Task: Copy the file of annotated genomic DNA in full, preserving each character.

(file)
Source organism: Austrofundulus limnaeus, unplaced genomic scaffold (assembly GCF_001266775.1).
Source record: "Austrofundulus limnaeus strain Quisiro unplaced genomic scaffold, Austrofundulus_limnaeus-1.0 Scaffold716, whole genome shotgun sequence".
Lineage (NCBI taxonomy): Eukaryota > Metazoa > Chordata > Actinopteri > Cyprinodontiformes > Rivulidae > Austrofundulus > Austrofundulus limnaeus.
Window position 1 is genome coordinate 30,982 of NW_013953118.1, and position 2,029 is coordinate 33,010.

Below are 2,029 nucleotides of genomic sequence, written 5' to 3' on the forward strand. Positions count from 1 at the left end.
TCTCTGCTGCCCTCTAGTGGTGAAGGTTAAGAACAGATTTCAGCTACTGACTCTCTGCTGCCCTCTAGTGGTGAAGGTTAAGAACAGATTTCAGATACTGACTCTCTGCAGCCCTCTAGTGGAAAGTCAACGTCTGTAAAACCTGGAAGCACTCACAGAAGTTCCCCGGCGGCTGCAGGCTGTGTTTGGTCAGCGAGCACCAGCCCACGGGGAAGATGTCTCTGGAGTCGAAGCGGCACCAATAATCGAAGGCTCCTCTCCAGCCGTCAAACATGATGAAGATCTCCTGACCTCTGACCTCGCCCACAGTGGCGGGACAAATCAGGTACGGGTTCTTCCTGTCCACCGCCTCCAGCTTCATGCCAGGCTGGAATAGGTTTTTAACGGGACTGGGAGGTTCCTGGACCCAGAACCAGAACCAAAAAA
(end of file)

Source organism: Austrofundulus limnaeus, unplaced genomic scaffold (assembly GCF_001266775.1).
Source record: "Austrofundulus limnaeus strain Quisiro unplaced genomic scaffold, Austrofundulus_limnaeus-1.0 Scaffold716, whole genome shotgun sequence".
Lineage (NCBI taxonomy): Eukaryota > Metazoa > Chordata > Actinopteri > Cyprinodontiformes > Rivulidae > Austrofundulus > Austrofundulus limnaeus.
Window position 1 is genome coordinate 30,982 of NW_013953118.1, and position 2,029 is coordinate 33,010.

Below are 2,029 nucleotides of genomic sequence, written 5' to 3' on the forward strand. Positions count from 1 at the left end.
TCTCTGCTGCCCTCTAGTGGTGAAGGTTAAGAACAGATTTCAGCTACTGACTCTCTGCTGCCCTCTAGTGGTGAAGGTTAAGAACAGATTTCAGATACTGACTCTCTGCAGCCCTCTAGTGGAAAGTCAACGTCTGTAAAACCTGGAAGCACTCACAGAAGTTCCCCGGCGGCTGCAGGCTGTGTTTGGTCAGCGAGCACCAGCCCACGGGGAAGATGTCTCTGGAGTCGAAGCGGCACCAATAATCGAAGGCTCCTCTCCAGCCGTCAAACATGATGAAGATCTCCTGACCTCTGACCTCGCCCACAGTGGCGGGACAAATCAGGTACGGGTTCTTCCTGTCCACCGCCTCCAGCTTCATGCCAGGCTGGAATAGGTTTTTAACGGGACTGGGAGGTTCCTGGACCCAGAACCAGAACCAAAAAA